committee of the whole gte together
soon and draft a ne wordlnance which
(Continued on page 2)
Tire and Tube Renair Works
Btaam Vulcanizing
ISA New Brunswick Ave.
Notice is hereby given to the taxpayers of
the taxing district of the City of Perth
* Amboy that on the sixth day of January,
1919, for ten days at City Hall, the tax
list lor the year 1919 may be inspected by
any taxpayer for the purpose of enabling
such taxpayer to ascertain what assess
ments have been made against him or his
property and to confer informally with
the assessors as to the correctness of the
assessments, to the end that any errors
may be corrected before the filing of the
assessments lists and duplicate.
John H. Pou/son,
' President,
Pevolutionstage in Berlin
Panzerautomofeilbesatzung lm Hofe des Schlosses
The above postcard shows one of the armored automobiles which the German revolutionists have been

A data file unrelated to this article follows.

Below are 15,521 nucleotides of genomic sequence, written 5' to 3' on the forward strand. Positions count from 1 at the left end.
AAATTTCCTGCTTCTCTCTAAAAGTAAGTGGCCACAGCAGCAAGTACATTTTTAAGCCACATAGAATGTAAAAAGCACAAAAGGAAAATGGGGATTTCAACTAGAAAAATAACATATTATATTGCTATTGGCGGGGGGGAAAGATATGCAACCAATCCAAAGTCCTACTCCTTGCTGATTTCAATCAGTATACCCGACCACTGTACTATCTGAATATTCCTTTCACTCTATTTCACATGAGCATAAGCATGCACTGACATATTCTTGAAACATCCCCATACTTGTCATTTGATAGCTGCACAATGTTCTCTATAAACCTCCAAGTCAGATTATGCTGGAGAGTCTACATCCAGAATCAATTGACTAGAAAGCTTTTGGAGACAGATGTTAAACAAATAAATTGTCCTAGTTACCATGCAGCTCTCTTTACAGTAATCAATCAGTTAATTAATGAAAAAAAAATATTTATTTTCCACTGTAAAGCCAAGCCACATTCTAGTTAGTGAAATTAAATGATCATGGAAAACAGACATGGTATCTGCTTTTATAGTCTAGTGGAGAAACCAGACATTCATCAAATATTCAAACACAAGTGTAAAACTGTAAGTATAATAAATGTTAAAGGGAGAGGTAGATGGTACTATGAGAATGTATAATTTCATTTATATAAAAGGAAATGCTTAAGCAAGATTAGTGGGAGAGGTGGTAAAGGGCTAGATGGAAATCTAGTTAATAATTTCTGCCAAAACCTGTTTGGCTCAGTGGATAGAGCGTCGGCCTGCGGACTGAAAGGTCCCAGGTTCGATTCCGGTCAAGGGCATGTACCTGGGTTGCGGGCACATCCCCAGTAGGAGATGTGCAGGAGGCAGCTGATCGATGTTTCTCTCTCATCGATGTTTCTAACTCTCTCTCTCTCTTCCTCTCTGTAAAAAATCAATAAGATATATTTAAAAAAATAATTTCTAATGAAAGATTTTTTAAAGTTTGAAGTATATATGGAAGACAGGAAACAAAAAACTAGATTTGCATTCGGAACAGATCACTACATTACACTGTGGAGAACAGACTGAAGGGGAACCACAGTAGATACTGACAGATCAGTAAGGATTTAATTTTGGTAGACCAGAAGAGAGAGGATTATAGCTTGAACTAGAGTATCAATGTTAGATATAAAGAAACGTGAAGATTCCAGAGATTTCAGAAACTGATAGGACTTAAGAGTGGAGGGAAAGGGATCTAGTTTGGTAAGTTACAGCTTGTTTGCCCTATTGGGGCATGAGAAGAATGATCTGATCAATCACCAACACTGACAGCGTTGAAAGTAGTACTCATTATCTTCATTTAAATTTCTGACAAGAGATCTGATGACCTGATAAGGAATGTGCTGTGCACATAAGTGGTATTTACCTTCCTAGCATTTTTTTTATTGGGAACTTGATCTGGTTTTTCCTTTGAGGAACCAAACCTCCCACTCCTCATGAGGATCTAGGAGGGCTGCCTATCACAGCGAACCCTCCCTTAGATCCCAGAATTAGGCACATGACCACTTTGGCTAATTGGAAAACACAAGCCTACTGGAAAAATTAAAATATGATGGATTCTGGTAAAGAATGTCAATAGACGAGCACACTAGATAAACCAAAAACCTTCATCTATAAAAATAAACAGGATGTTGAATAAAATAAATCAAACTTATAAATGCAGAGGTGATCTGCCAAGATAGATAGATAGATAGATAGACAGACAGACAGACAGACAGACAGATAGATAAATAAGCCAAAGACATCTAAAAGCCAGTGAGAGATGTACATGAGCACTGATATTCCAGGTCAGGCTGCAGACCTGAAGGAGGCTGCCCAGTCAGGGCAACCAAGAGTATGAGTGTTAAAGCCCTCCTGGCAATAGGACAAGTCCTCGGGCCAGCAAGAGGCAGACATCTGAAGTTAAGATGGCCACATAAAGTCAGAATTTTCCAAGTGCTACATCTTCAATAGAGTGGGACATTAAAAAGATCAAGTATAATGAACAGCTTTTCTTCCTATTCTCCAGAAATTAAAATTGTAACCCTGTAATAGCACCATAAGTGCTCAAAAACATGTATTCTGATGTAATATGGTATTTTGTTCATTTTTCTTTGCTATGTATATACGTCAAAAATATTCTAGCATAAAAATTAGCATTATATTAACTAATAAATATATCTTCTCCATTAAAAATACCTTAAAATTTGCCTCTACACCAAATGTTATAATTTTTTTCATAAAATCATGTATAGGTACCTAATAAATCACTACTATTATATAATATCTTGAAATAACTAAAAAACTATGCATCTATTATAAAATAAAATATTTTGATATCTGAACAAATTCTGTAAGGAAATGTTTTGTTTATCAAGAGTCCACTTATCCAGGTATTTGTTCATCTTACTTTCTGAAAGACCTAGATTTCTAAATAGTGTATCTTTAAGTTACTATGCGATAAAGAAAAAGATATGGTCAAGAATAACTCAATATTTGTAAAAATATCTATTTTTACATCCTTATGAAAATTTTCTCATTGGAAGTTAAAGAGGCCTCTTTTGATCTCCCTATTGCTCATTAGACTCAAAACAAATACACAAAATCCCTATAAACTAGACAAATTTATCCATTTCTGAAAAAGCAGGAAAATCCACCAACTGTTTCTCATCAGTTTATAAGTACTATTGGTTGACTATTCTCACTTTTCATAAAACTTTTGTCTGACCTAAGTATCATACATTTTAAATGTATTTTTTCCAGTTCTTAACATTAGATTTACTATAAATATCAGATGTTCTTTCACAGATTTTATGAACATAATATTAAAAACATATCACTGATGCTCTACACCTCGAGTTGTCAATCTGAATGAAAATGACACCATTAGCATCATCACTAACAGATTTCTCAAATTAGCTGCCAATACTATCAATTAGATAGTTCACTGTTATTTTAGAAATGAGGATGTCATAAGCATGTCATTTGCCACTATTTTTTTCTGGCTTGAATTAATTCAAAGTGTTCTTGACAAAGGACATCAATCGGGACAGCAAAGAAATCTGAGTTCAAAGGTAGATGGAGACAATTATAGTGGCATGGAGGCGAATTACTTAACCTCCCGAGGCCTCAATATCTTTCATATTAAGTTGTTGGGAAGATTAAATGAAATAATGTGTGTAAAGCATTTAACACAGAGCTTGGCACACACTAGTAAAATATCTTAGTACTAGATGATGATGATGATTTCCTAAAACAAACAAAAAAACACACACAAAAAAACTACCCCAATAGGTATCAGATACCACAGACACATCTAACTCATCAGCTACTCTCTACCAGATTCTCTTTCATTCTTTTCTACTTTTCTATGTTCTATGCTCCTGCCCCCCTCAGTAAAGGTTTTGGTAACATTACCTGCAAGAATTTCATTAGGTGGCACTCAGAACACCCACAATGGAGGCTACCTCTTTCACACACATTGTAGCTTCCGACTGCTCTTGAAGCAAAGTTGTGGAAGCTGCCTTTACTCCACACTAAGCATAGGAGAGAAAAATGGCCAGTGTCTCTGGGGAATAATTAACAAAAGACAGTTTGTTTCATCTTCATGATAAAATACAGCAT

[using In their reign of terror now raging in Berlin.

Woman, Alone in House, Bound
and Gagged While Thieves
Ransack House-Escape
Bu Fpfcial Correspondent.
SEWA REN, Jan. 8—A bold robbery
was committed late yesterday after
noon in Sewaren, during which Mrs.
H. J. Lewis was hound and gagged In
her home and the thieves made oft
with a thousand dollars in Liberty
bonds, cash ^nd Jewelry.
About live o'clock an automobile
drove up to the home of Mrs. Lewis
In what is known as the Hrewufcr
homestead .and two men who were
occupants, got out and rang for ad
Mrs. Lewis, who was alone In tlio
house at thotlme, answered their
summons and in a gentlemanly man
ner they announced that they were
employes of the telephone company.
They asked her If she had an exten
sion upstairs and she told them she
had not.
They then inquired 1f slio would
show them where the wires entered
the house In the cellar and she went
to thejoellar door in the rear of the
hall to turn on the electric light.
While engaged in this work she was
suddenly seized from behind and, al- j
though she struggled desperately, she
was gagged snd bound to the newal
post in the hall.
At this point a third man. much
rougher looking than the other two
and who wa gmasked and armed with
a revolver, appaered. He went up i